Pharmaceutical Technology - November 2018

Pharmaceutical Technology - eBook

Issue link:

Contents of this Issue


Page 25 of 45

26 Pharmaceutical Technology LABORATORY BEST PRACTICES 2018 P h a r mTe c h . c o m Outsourcing Informatic strategies Commonly, the focus of a sponsor organization when collaborating with a CRO is on data. Data's integrity, traceability, and quality are the foundations of drug discovery and development—and now with the switch to biologics—there is even more data to worry about. This is forcing organizations to adapt and modern- ize their informatics strategies, in parallel to changing their science. The drive for data integrity, traceability, and quality is born from the requirement to support FDA and reg- ulatory submissions, including new drug applications (NDA) and biologics licence applications (BLA). Data used to make decisions during the research, develop- ment, and manufacturing processes must be available and reviewable, when required. Although dedicated software and data manage- ment solutions exist to support every aspect of drug discovery, research, and development—from simple, secure file sharing to comprehensive col- laboration portals—most do not cater or readily support the externalized nature of R&D that is emerging. Instead they are based on everyone and everything being internal. Hence, there is a need for the entirety of the research and development data to be brought together in an easy, robust, and mean- ingful way, but also with significant data coming from external CROs and third parties. Given the regulatory requirements, supporting collaboration and external data is paramount; getting the right data landscape in place is now an even more critical business objective. Sharing data The intricacies of the data being shared, and the im- portance of the integrity, quality, and traceability should not be underestimated or considered trivial. Scientific data are complex in many ways; scientific data use specific language and formats, and their in- terpretation is affected by many factors. So, for a bio- pharma company to share key pieces of data as part of a collaboration, it must first assess if the partner can read, understand, and use the data to conduct its work. Many would say, "That's easy, just type it into the other system!" This is one possible route, but it brings into play one of the critical factors—data quality—and the risk of transcription errors. The other factor often underestimated is when the "language" or "context" is ignored. For data to be com- parable with other data, they must use a common lexi- con or catalogue of terms. This is to ensure that when someone puts temp = 37 ºC, everyone and every other system knows that this is 37, and the scale is centigrade. This is perhaps the simplest of things, but it causes the most issues in peer-to-peer data exchange. Many enterprises do not have harmonized data cata- logues or master data management systems to manage them. CROs must work with many different partners, so they must also have a way of using everyone else's data catalogues, or at least giving data back accord- ing to a specific sponsor's catalogue. These two things make exchange of data cumbersome and fraught with potential quality and efficiency problems. The second challenge with exchange of data be- tween enterprises is the integrity aspect. Are the data secure? Who has seen the data? Who has edited the data? What company did the work? When was the work done? Where was the work performed?—the who, what, when, and where questions. Tracking this type of "audit" information is possible when the data and systems reside internally and are used by internal scientists. System and data change audit trails as re- quired by 21 Code of Federal Regulations Part 11 and aspects of good laboratory practice (GLP) all drive at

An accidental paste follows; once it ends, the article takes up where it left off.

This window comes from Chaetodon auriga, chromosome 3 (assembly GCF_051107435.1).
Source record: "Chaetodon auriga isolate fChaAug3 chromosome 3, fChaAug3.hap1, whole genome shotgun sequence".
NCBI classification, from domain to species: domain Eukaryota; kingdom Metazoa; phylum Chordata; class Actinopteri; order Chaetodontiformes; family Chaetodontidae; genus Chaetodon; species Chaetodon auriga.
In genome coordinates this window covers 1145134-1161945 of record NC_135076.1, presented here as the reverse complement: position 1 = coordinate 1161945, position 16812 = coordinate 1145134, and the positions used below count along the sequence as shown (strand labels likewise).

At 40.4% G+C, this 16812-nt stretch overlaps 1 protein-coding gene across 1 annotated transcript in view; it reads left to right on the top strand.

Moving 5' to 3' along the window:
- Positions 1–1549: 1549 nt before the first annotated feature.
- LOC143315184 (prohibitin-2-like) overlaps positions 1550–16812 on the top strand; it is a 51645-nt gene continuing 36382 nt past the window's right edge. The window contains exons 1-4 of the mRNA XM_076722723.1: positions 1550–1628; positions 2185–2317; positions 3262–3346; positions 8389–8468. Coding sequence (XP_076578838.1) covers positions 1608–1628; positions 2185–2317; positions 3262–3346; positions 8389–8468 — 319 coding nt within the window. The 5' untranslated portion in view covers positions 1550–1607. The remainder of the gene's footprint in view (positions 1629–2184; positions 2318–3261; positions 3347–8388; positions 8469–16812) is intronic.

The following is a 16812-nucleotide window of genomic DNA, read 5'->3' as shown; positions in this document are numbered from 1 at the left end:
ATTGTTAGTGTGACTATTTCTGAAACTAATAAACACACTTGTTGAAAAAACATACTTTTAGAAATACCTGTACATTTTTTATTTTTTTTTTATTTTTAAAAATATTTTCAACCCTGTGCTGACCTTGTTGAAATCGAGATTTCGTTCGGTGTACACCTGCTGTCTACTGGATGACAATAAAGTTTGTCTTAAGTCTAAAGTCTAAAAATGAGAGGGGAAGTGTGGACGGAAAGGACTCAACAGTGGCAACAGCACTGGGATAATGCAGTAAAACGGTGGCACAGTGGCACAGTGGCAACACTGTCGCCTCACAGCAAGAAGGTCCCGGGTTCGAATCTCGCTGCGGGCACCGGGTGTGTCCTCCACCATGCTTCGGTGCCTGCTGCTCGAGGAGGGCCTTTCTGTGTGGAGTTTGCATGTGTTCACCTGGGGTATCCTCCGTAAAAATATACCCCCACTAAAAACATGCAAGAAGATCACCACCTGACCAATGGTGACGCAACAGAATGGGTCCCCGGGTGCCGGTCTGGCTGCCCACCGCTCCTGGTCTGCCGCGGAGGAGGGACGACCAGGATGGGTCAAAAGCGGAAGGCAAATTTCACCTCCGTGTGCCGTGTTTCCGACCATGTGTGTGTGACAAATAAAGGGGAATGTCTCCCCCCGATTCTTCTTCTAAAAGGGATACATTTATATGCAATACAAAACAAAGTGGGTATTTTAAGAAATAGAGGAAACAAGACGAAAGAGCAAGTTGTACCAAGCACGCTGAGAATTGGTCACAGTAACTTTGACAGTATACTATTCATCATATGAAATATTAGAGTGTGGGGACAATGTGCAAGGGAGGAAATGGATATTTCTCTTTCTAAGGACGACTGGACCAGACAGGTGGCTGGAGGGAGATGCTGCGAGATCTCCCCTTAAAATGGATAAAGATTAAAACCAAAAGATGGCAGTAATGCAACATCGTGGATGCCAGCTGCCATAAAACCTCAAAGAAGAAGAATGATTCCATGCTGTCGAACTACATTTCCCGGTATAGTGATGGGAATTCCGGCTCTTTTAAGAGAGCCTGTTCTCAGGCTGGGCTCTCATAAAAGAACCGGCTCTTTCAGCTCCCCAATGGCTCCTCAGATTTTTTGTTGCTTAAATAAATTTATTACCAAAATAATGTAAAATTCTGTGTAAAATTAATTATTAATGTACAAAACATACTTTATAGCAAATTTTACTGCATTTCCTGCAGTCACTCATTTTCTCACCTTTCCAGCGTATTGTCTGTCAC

Articles in this issue

Links on this page

Archives of this issue

view archives of Pharmaceutical Technology - November 2018 - Pharmaceutical Technology - eBook